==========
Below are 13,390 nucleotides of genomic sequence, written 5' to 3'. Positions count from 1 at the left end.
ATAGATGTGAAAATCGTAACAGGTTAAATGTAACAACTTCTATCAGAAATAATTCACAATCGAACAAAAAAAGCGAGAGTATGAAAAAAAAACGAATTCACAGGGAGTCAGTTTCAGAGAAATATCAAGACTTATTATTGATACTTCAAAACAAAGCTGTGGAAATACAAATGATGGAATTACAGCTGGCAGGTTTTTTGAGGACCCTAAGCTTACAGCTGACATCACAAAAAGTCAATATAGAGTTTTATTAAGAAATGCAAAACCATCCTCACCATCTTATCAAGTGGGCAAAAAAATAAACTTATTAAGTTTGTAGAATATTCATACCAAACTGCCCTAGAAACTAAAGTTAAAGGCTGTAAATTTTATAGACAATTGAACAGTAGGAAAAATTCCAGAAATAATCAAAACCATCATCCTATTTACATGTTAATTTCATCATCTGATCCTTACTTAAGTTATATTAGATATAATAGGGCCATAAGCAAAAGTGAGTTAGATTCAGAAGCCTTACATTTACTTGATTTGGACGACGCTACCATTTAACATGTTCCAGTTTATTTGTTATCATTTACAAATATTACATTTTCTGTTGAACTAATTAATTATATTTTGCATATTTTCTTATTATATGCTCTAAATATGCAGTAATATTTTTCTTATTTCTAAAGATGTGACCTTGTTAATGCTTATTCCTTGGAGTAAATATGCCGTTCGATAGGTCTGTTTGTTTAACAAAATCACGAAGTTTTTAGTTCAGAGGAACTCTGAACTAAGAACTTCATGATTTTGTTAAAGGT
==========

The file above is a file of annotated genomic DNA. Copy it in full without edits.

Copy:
Below are 13,390 nucleotides of genomic sequence, written 5' to 3'. Positions count from 1 at the left end.
ATAGATGTGAAAATCGTAACAGGTTAAATGTAACAACTTCTATCAGAAATAATTCACAATCGAACAAAAAAAGCGAGAGTATGAAAAAAAAACGAATTCACAGGGAGTCAGTTTCAGAGAAATATCAAGACTTATTATTGATACTTCAAAACAAAGCTGTGGAAATACAAATGATGGAATTACAGCTGGCAGGTTTTTTGAGGACCCTAAGCTTACAGCTGACATCACAAAAAGTCAATATAGAGTTTTATTAAGAAATGCAAAACCATCCTCACCATCTTATCAAGTGGGCAAAAAAATAAACTTATTAAGTTTGTAGAATATTCATACCAAACTGCCCTAGAAACTAAAGTTAAAGGCTGTAAATTTTATAGACAATTGAACAGTAGGAAAAATTCCAGAAATAATCAAAACCATCATCCTATTTACATGTTAATTTCATCATCTGATCCTTACTTAAGTTATATTAGATATAATAGGGCCATAAGCAAAAGTGAGTTAGATTCAGAAGCCTTACATTTACTTGATTTGGACGACGCTACCATTTAACATGTTCCAGTTTATTTGTTATCATTTACAAATATTACATTTTCTGTTGAACTAATTAATTATATTTTGCATATTTTCTTATTATATGCTCTAAATATGCAGTAATATTTTTCTTATTTCTAAAGATGTGACCTTGTTAATGCTTATTCCTTGGAGTAAATATGCCGTTCGATAGGTCTGTTTGTTTAACAAAATCACGAAGTTTTTAGTTCAGAGGAACTCTGAACTAAGAACTTCATGATTTTGTTAAAGGT